1. Engels, Rutger C.M.E. PhD

Article Content

In the original article 1 I addressed the beneficial functions of drinking alcohol for adolescents. Although I know that many researchers, prevention workers, and lay people may not want to hear about possible positive outcomes of drinking alcohol for adolescents, I believe it is important to discuss them, as well as to examine them adequately in empirical studies on adolescent samples for several reasons. The most important reason is, in my opinion, that the majority of young people do not start drinking alcohol because of the negative consequences it may have for them. In their work on drinking motives, Cooper and colleagues 2,3 showed that the most significant motives adolescents have for their drinking are social and enhancement motives. Thus, adolescents drink alcohol because they want to have fun and to have a good time with friends and/or a partner or to feel good, not to become involved in fights or automobile accidents. In the article, I addressed empirical findings of European, Australian, and North American studies, showing that drinking among adolescents is related to positive social consequences for adolescents, which was the main goal of this article.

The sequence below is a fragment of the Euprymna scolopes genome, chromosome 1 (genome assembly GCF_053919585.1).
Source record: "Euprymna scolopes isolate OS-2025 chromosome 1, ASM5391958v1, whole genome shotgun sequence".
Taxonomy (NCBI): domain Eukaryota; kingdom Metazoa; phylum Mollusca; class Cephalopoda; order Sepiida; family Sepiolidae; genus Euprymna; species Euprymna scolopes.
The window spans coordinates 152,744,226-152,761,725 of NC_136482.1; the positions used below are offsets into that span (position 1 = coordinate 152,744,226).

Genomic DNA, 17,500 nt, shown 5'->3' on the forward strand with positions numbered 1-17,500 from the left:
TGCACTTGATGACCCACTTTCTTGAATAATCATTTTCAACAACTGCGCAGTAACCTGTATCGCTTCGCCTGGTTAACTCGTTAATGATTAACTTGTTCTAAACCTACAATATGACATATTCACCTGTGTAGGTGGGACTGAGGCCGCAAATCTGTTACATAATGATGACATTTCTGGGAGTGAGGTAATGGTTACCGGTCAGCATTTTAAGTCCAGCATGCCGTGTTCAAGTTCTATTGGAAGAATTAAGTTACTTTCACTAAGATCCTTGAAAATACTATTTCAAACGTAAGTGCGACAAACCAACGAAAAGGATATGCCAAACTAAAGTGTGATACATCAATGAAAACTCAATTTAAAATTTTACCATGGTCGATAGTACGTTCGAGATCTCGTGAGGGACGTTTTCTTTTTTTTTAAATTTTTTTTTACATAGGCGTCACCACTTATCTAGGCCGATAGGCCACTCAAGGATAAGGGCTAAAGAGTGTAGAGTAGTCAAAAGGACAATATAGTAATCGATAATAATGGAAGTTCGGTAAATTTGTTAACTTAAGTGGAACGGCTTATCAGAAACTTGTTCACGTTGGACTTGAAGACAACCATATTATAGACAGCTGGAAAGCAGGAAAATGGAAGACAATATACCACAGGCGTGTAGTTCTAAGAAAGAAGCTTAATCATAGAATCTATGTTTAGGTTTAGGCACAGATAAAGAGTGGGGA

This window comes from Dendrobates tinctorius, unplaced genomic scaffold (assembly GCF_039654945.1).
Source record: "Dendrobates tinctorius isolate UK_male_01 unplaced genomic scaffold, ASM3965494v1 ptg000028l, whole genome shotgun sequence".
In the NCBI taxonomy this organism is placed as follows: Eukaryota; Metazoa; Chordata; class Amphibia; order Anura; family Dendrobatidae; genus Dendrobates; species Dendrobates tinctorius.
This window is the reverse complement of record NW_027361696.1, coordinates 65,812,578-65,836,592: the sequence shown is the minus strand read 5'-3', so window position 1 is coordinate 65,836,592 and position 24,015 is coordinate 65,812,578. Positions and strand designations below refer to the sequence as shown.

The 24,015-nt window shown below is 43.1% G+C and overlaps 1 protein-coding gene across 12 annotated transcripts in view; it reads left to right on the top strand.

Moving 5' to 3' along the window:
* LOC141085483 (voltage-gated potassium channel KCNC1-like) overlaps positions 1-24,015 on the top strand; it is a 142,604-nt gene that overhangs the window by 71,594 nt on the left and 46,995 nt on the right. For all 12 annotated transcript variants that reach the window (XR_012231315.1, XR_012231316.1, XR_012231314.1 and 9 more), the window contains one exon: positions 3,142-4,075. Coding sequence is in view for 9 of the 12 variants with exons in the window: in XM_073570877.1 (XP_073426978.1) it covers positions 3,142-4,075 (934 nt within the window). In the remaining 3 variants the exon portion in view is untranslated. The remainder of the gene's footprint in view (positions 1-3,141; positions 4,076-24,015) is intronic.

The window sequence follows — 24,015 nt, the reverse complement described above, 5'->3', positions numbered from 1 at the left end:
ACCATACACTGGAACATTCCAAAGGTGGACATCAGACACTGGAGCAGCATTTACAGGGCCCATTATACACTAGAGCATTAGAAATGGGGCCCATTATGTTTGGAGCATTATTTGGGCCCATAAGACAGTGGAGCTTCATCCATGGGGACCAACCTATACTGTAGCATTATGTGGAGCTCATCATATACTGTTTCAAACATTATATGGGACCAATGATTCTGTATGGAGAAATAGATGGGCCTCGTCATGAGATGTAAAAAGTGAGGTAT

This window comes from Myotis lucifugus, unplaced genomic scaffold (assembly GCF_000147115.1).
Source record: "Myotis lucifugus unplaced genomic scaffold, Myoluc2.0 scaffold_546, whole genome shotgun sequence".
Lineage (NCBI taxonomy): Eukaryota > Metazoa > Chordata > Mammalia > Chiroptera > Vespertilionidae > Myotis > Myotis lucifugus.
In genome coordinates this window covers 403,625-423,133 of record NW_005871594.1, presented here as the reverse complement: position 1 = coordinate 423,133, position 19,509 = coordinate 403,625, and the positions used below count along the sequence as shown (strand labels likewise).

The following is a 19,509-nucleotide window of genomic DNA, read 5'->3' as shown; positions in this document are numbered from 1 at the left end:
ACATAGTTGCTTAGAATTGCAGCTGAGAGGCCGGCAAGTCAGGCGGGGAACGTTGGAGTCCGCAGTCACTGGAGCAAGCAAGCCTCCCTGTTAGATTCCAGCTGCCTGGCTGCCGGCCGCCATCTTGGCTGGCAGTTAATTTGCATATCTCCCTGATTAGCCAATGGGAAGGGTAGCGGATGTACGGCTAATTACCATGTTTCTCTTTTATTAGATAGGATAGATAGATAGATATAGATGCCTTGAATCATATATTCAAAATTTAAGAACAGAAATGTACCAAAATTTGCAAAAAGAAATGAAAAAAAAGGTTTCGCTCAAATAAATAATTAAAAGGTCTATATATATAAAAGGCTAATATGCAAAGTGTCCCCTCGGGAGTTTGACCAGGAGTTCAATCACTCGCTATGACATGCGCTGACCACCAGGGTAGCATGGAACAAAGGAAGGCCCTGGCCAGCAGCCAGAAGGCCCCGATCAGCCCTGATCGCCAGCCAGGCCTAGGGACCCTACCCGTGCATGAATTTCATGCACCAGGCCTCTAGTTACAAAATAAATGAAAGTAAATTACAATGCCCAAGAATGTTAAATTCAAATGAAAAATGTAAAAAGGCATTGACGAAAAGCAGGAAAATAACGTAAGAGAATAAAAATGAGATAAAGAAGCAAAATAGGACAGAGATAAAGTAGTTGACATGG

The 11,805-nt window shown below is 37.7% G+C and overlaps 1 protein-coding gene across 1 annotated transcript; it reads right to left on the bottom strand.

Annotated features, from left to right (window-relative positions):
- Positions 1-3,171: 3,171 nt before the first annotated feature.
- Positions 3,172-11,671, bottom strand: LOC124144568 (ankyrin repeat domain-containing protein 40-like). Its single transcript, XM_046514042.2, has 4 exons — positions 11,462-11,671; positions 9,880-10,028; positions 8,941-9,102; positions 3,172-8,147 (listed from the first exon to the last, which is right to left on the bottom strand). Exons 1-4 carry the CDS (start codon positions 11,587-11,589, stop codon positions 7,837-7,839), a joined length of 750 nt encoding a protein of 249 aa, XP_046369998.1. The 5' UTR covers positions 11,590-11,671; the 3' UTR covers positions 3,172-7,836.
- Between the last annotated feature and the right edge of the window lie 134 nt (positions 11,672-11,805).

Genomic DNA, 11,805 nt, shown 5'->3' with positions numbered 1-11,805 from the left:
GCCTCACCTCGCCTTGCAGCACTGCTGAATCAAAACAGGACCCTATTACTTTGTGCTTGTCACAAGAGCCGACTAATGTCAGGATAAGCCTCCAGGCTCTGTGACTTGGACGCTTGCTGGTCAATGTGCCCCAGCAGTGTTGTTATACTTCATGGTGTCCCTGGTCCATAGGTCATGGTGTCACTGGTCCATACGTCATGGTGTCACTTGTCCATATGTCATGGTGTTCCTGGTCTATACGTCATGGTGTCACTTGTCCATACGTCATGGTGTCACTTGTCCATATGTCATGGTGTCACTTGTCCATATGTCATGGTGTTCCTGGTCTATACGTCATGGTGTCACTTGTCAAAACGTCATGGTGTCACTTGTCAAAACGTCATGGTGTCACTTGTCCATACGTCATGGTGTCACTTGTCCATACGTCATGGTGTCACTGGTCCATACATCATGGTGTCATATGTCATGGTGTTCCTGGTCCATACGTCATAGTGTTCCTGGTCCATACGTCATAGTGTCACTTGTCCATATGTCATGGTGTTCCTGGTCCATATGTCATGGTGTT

This does not mean that drinking has no negative short-or long-term consequences for adolescents. In his reply to my article in Nutrition Today,4 Dowdall placed strong emphasis on the negative consequences of juvenile drinking. For instance, several studies have shown that adolescent alcohol use is related to drinking problems and alcohol abuse in adulthood. 5 Moreover, once youngsters start drinking they are not inclined to become abstainers at later ages 6 -quitting is not an issue for most adolescents. In addition, Temple and Fillmore, 7 Grant et al, 8 and Pape and Hammer 9 found some support for the consistency of the relative drinking position over time. In other words, those youngsters who drink heavily in the adolescent years are more likely to belong to the category of heavy drinkers in adulthood than those youngsters who drink moderately. According to Pulkkinen and Pitkanen, 10 social drinking in early and mid-adolescence was not correlated with problem drinking and negative alcohol-related consequences, whereas alcohol dependence was. These findings parallel findings of Beck et al, 11 who show that the reasons people have for drinking affect whether they become heavy or problem drinkers rather than the drinking levels. Youths who drink to reduce feelings of distress or poor psychosocial maladjustment might learn to perceive drinking as a coping mechanism and might be prone to higher drinking levels and problem drinking in late adolescence and young adulthood. These findings suggest that the functions drinking has for individual adolescents may affect what kind of drinking habits they develop later in life.